Europeenses

Revolution: A short history of Prague

“I shall now set forth our plan for all to admire. Ultimate goal: overthrow Austria. First step: take Prague. Modus operandi: seize the citadel and lookout point on the promontory … Continue reading

March 1, 2014 · Leave a comment

Gregor Mendel

Johann Mendel (1822-1884) was born in Heinzendorf, Austrian Silesia (Hynčice, Czech Republic). After studying at the University of Olmütz (Olomouc, Czech Republic) Johann joined the Augustinian order at the Altbrünn … Continue reading

February 15, 2014 · 2 Comments

Fab Five Series (Me first): A Khan, Rousseau, Orwell, a Sex Machine and The Greatest

Originally posted on Yesterday Unhinged:
Sgt. Pepper’s album cover. A work of art in and of itself. More than five people, but a good example of what I’d like from…

February 14, 2014 · 1 Comment

Robbing the Rich: Juraj Jánošík

The outlaw hero is a ubiquitous character in human history. England has Robin Hood, Australia has Ned Kelly, China has Song Jiang, Wales has Twm Siôn Cati, and Java has … Continue reading

February 12, 2014 · 3 Comments

Danube

The Danube rises in the Black Forest in the Fürstenberg Park at Donaueschingen where a plaque reminds visitors that Hier entspringt die Donau. The river in its various guises as … Continue reading

February 8, 2014 · Leave a comment

Battle of Vienna

In 1529 the citizens of Pressburg (modern day Bratislava) opened fire on an Ottoman fleet that was sailing up the Danube. Three years earlier the town had withstood a siege … Continue reading

February 1, 2014 · 2 Comments

Johannes Kepler

Between 1615 and 1621 Johannes Kepler published the seven volumes of Epitome astronomiae Copernicanae while living in Linz. In the Epitome he outlined his most famous discovery, the three laws of … Continue reading

January 29, 2014 · Leave a comment

Horse railway

In the 1830’s the Austro-Hungarian Empire boasted the world’s longest horse railway connecting Linz in Upper Austria to České Budějovice in Bohemia. Originally envisioned in 1807 by Professor Franz Joseph … Continue reading

January 25, 2014 · 4 Comments

Husité, part 2

The Hussites quickly united on a programme that in effect were the conditions for their acceptance of Sigismund. They called for the lay chalice to be authorized, for simony (the … Continue reading

January 16, 2014 · Leave a comment

Husité, part 1

On July 6, 1415, Jan Hus was led to the stake having been found guilty of charges of heresy by the Council of Constance against the doctrines of the Catholic … Continue reading

January 14, 2014 · 2 Comments

Leaping Lena

In 1954 a racing pigeon named Lena lost her sense of direction during a flight from Munich to her home in Klautzenbach and landed in Plzeň. She was found by … Continue reading

January 12, 2014 · Leave a comment

Witch Trial

“Question I. Whether witches, hags, and sorcerers really exist? I answer, they do. Even if I know that many doubt it, even Catholics and scholars, whose names are not relevant … Continue reading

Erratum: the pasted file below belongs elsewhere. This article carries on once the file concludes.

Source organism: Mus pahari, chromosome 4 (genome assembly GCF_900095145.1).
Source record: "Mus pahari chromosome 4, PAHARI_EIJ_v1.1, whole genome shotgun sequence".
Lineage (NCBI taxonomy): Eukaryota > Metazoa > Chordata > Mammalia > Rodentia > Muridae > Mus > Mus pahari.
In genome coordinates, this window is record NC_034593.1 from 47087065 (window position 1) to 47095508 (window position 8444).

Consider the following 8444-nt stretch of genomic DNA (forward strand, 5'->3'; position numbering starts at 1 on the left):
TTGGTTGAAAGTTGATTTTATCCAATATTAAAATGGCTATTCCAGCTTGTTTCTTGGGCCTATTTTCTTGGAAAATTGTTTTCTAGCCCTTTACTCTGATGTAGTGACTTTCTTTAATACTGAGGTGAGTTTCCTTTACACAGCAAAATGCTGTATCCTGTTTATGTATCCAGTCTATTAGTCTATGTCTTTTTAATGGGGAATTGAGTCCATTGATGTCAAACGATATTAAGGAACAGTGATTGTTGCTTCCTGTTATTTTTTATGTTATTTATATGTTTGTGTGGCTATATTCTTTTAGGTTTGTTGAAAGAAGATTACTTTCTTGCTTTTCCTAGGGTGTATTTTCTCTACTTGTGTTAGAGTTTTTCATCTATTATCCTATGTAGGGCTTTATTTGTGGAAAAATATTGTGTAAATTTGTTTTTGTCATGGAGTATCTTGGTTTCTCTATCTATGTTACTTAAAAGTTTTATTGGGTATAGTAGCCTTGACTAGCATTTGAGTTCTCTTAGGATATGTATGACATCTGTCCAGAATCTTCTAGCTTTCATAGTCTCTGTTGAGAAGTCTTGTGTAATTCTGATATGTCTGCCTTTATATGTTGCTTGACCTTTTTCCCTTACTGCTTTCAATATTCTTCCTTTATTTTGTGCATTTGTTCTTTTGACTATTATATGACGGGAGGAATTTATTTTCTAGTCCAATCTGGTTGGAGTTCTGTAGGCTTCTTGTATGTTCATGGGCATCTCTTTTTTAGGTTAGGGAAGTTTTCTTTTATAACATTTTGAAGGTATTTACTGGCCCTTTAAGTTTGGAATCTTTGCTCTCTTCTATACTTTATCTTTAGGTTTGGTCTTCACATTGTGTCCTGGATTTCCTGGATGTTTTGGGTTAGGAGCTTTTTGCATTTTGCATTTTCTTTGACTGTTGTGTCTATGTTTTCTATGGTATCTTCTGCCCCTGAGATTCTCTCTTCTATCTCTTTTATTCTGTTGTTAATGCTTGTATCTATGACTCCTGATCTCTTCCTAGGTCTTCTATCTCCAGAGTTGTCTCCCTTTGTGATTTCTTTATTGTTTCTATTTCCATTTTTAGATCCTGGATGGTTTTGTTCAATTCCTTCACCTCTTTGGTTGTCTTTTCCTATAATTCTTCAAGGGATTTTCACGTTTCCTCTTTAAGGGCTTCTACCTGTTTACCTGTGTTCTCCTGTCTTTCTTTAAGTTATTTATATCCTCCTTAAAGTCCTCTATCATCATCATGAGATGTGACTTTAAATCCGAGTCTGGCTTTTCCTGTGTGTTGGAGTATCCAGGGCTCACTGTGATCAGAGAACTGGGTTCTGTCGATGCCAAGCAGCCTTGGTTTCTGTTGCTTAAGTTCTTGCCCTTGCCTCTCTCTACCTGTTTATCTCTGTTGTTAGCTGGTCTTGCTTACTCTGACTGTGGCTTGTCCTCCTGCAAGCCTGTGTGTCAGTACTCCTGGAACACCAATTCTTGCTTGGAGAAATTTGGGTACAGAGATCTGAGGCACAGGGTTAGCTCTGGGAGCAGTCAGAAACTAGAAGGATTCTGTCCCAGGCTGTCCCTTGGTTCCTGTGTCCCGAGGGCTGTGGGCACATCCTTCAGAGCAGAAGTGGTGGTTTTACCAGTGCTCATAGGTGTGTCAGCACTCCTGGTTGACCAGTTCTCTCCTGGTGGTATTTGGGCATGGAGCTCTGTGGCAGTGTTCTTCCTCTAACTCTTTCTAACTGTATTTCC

January 6, 2014 · 1 Comment

Europeenses part 3

Following the Second World War Europe found itself devastated. Thirty to forty million people had perished during the conflagration, cities lay in ruins, agricultural and industrial output was dramatically reduced, … Continue reading

January 2, 2014 · 1 Comment

On the nature of things

Encyclopaedia n. a book or set of books giving information on many subjects or many aspects of one subject, typically arranged alphabetically.” Concise OED, 11th edition, 470. Derived from the Greek … Continue reading

December 29, 2013 · Leave a comment

Druckpresse

Mainz (1455), Strasbourg (1458), Cologne (1465), Rome (1467), Augsburg, Basel and  (1468), Nuremberg and Paris (1470), Cracow, Bruges, Buda, and Barcelona (1473), London and Gouda (1477), Leipzig (1481), Vienna and … Continue reading

December 23, 2013 · 2 Comments

Europeenses, part 2

The Duc de Sully’s ‘Great Design’ for an all-Christian universal republic not only excluded the Ottoman’s but also Russia, unless it converted to Catholicism, Lutheranism, or Calvinism. Less than a … Continue reading

December 21, 2013 · 1 Comment

Rhine

Der Rhein rises in two headstreams in the Swiss Alps, the Vorderrhein and the Hinterrhein, which meet at Reichenau above Chur. The river in its various guises as the Rhein, … Continue reading

December 19, 2013 · Leave a comment

Europeenses

Aachen is the disputed birthplace and favoured winter residence of Karl der Grosse (c. 747 – 814), more popularly known as Charlemagne in the English speaking world, whose kingdom at … Continue reading

December 13, 2013 · 2 Comments

Noordzee: Vikings in Frisia

The entry for the year 800 in the Annales Regni Francorum tells us that Charlemagne built a fleet on the Gallic (North) Sea which was infested with pirates. Though not … Continue reading

December 9, 2013 · 1 Comment

Doggerland

Since fisherman began beam trawling in the North Sea they have been bringing up preserved bones and artefacts from a sunken world that is now covered by water. Archaelogists have named this … Continue reading

December 4, 2013 · 2 Comments